Updated: Nov 15, 2021
A Christmas to Remember:
When I decided to create a new signature pot pourri, oil and fragrance spray for Winter 2021, I sought inspiration from a dear friend of mine.
When in creative mode I like to feel immersed in what I'm doing, so picture this, it was the middle of April and my studio was prepped with Christmas decorations, I embraced a mug of hot chocolate as Christmas music played quietly in the background, I went full on Noddy Holder and even had mince pies!
I began to write down and reminisce on my experiences of Christmas growing up. Then I remembered a project I had worked on some years ago with a good friend of mine, Kay Rawlinson (I made a film about her life...that's another story!)
Her recollection of Christmas stood out in my mind, I hit the pause button and arranged an overdue catch up and a walk down memory lane with Kay, our conversation that day formed the inspiration for my Christmas 2021 fragrance.
The memories Kay recalled had evocative scent memories at its core. Chocolate coins fallen to the bottom of the stocking, chocolate for breakfast, a cold house filled with festive pine and a fire freshly lit brought this wonderful story to life.
A 1960’s Christmas
Waking up Christmas morning with my sister was the most exciting part of Christmas as a child. Our stockings were placed at the end of the bed and the first task of the day was to empty them out. Sprawled over the knitted quilt were golden foiled chocolate coins, a kazoo, a lump of coal and a clementine, the stocking was just the start of a day full of presents all stored under the tree along with a bracing walk after lunch followed by visitors at teatime.
Downstairs the radio would be playing in the kitchen, mum had already began making the Christmas dinner.
We would make our way downstairs and sit in the cold living room next to the real Christmas tree, even though Artificial tinsel Christmas trees were gaining in popularity which saved on having to hoover up the pine needles our dad wouldn’t have it and in our house it had to be a real tree every year! The fireplace would be lit and we'd throw our lumps of coal from our stockings into it, 'cwtching' (Welsh word for huddling closer) in closer whilst unwrapping more gifts and always being allowed to open the tin of chocolates and having them for breakfast!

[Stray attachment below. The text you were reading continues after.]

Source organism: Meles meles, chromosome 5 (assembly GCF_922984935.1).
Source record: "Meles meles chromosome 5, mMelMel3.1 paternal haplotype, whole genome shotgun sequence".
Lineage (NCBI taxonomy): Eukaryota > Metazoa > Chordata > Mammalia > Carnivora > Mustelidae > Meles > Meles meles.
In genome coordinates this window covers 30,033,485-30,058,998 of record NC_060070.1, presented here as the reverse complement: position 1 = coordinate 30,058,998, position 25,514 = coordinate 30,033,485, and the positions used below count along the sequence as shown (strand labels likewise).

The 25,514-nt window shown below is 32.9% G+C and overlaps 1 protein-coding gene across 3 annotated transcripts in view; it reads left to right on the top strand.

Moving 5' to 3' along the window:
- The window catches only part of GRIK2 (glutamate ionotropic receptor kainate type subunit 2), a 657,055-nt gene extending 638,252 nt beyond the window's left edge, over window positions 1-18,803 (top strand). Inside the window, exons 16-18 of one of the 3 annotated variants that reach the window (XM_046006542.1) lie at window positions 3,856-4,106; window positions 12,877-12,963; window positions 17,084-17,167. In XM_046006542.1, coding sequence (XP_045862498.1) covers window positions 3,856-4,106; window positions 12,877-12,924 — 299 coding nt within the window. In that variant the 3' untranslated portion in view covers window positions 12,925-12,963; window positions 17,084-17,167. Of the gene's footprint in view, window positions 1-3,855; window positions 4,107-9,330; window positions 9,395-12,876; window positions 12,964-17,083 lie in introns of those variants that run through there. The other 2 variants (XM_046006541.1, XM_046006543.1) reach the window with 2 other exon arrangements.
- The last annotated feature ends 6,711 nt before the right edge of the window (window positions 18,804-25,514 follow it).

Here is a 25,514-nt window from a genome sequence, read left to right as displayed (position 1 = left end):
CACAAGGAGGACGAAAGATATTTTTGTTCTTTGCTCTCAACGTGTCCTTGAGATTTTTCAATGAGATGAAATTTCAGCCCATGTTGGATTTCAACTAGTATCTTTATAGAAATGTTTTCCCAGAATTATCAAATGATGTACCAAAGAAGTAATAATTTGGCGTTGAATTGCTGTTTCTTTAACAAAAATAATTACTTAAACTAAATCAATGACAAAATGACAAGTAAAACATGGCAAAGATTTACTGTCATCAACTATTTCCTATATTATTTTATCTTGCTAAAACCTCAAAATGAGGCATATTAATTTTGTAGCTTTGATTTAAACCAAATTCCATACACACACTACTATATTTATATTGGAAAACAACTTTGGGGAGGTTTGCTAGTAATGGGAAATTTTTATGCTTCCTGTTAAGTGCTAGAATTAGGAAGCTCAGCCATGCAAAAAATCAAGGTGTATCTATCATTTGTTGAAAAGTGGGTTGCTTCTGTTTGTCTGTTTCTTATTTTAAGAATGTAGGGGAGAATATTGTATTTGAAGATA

Sitting with my sister we would peel the clementine’s the sparks of juice from the peel giving off the most intense aroma, juicy and full of tastes that we only had at this time of year.
The lights, although retro to us now, in the 60s everyone thought they were really modern.
Handmade paper chains made at church with my sister proudly held sway above.
A Christmas lunch from the mid-fifties onwards, once rationing had been forgotten, was a very traditional affair. The menu would be recognisable by most people today as the traditional Christmas celebration.
Christmas was, as is now, very much a family event, with everyone sitting down to the traditional Christmas lunch.
Many people served turkey as the main meal throughout the 50s and 60s. The evergreen TV Chef, Marguerite Pattern suggested turkey and gammon for the main course. A Christmas pudding usually followed, topped with custard. For alternative puddings Marguerite Patten suggested Charlotte Russe, a dessert made from double cream, jelly, oranges and apricots, surrounded by sponge fingers, (sponge fingers were popular in the 60s and 70s), or raspberry meringue nests.
Mince pies were also favourites, as were mincemeat based puddings, such as a mincemeat flan topped with meringue.
Christmas time always reminds me of a painting we had although it was on display all year I think the tinsel draped around it makes it stand out. Chinese Girl (often popularly known as The Green Lady) is a 1952 painting by Vladimir Tretchikoff. It became one of the world's most popular paintings when made into prints in the 1950s and 1960s, and is one of the world's best-selling art reproductions of the twentieth century. The painting is of a Chinese girl and is best known for the unusual skin tone used for her face - a blue-green colour, which gives the painting its popular name "The Green Lady".
We all wore our best clothes for Christmas.
After the Christmas lunch, many people settled down to watch the Queen's Christmas speech to the nation. The Queen first broadcast a Christmas message on television in 1957. The tv was never allowed on in our house until the evening so we never got to see the Queens speech. I vividly remember the film ‘It’s a Wonderful Life’ I watched this film cuddled up with mum on the sofa, a film that remains popular today from 1946 about an angel who helps a compassionate but despairingly frustrated businessman by showing what life would have been like if he never existed. Starring James Stewart, Donna Reed and Lionel Barrymore.
A new fragrance is born;
Launching in November 2021
A scent can transport us to times and places from our memories and imaginations.
Which decade marks your Christmas to Remember?
Tell us in the comments box below